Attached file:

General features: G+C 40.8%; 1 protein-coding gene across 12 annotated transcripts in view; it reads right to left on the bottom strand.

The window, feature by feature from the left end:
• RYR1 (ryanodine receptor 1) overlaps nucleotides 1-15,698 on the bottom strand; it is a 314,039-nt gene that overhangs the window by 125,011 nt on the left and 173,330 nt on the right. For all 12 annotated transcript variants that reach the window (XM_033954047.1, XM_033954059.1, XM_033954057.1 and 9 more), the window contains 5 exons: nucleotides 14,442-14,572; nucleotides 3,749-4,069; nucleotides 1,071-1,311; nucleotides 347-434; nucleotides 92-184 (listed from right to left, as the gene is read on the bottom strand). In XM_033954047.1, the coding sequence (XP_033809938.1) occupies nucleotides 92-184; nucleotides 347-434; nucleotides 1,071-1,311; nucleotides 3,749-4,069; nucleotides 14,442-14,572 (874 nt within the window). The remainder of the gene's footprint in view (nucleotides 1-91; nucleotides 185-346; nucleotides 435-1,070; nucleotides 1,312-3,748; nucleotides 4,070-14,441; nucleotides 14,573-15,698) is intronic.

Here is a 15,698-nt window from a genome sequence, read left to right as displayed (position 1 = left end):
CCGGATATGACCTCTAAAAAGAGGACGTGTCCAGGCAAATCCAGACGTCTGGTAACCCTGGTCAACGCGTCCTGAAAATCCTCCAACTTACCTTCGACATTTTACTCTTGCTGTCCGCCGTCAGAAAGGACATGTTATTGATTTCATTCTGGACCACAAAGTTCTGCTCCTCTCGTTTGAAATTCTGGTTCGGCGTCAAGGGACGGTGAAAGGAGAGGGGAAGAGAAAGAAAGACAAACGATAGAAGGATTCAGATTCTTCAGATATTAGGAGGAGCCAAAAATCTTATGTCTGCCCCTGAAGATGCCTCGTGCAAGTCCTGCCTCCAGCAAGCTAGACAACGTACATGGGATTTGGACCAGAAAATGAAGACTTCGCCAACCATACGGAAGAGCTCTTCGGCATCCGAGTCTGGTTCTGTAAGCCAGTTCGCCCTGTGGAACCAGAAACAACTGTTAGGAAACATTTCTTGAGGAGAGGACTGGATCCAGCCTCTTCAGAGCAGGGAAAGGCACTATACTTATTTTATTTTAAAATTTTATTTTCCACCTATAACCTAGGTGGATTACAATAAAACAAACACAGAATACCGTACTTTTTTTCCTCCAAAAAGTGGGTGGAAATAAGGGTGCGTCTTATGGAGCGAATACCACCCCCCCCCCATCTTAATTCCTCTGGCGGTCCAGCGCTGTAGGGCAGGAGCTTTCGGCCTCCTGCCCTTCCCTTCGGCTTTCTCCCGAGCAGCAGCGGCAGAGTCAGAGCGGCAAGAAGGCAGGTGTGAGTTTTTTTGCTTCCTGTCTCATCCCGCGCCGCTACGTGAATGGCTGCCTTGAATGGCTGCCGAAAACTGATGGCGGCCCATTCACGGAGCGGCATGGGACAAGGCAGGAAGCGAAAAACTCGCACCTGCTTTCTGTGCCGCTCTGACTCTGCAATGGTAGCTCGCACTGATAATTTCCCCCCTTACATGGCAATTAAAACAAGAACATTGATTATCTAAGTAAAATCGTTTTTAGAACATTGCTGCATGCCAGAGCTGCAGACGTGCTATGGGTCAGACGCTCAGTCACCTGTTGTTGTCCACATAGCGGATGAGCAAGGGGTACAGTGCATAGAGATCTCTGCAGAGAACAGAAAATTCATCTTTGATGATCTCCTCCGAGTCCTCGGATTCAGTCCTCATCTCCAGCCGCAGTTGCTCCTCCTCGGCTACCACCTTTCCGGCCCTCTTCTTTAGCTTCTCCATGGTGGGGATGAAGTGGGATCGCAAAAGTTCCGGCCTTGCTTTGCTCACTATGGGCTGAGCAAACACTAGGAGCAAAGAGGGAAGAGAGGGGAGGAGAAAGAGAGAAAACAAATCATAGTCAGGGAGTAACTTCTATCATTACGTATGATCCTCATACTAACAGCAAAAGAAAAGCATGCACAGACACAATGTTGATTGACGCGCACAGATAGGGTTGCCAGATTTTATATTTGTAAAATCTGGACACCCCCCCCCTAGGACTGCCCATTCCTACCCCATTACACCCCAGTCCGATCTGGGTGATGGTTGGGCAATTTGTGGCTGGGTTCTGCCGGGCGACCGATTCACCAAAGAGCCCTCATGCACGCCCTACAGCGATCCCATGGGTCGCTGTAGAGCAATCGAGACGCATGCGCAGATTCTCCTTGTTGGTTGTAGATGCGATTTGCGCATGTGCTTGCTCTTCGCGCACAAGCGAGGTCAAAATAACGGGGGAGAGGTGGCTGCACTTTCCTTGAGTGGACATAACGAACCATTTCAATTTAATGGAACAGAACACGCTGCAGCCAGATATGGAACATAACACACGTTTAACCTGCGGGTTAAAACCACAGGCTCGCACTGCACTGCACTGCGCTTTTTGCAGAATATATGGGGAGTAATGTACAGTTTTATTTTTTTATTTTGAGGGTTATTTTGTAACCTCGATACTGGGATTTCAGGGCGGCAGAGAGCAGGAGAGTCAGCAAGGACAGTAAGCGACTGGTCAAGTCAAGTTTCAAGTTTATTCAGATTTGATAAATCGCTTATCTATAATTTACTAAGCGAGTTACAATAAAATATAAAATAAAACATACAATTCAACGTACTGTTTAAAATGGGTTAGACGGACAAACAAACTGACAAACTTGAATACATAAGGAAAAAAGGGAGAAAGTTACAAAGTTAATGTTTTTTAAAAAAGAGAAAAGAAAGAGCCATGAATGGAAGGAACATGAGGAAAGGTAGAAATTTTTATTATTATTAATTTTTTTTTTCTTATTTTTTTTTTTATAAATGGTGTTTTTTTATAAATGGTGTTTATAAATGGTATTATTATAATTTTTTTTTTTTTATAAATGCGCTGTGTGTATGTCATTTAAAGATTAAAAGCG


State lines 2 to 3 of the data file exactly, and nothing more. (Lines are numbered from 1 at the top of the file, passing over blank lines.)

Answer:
The window, feature by feature from the left end:
• RYR1 (ryanodine receptor 1) overlaps nucleotides 1-15,698 on the bottom strand; it is a 314,039-nt gene that overhangs the window by 125,011 nt on the left and 173,330 nt on the right. For all 12 annotated transcript variants that reach the window (XM_033954047.1, XM_033954059.1, XM_033954057.1 and 9 more), the window contains 5 exons: nucleotides 14,442-14,572; nucleotides 3,749-4,069; nucleotides 1,071-1,311; nucleotides 347-434; nucleotides 92-184 (listed from right to left, as the gene is read on the bottom strand). In XM_033954047.1, the coding sequence (XP_033809938.1) occupies nucleotides 92-184; nucleotides 347-434; nucleotides 1,071-1,311; nucleotides 3,749-4,069; nucleotides 14,442-14,572 (874 nt within the window). The remainder of the gene's footprint in view (nucleotides 1-91; nucleotides 185-346; nucleotides 435-1,070; nucleotides 1,312-3,748; nucleotides 4,070-14,441; nucleotides 14,573-15,698) is intronic.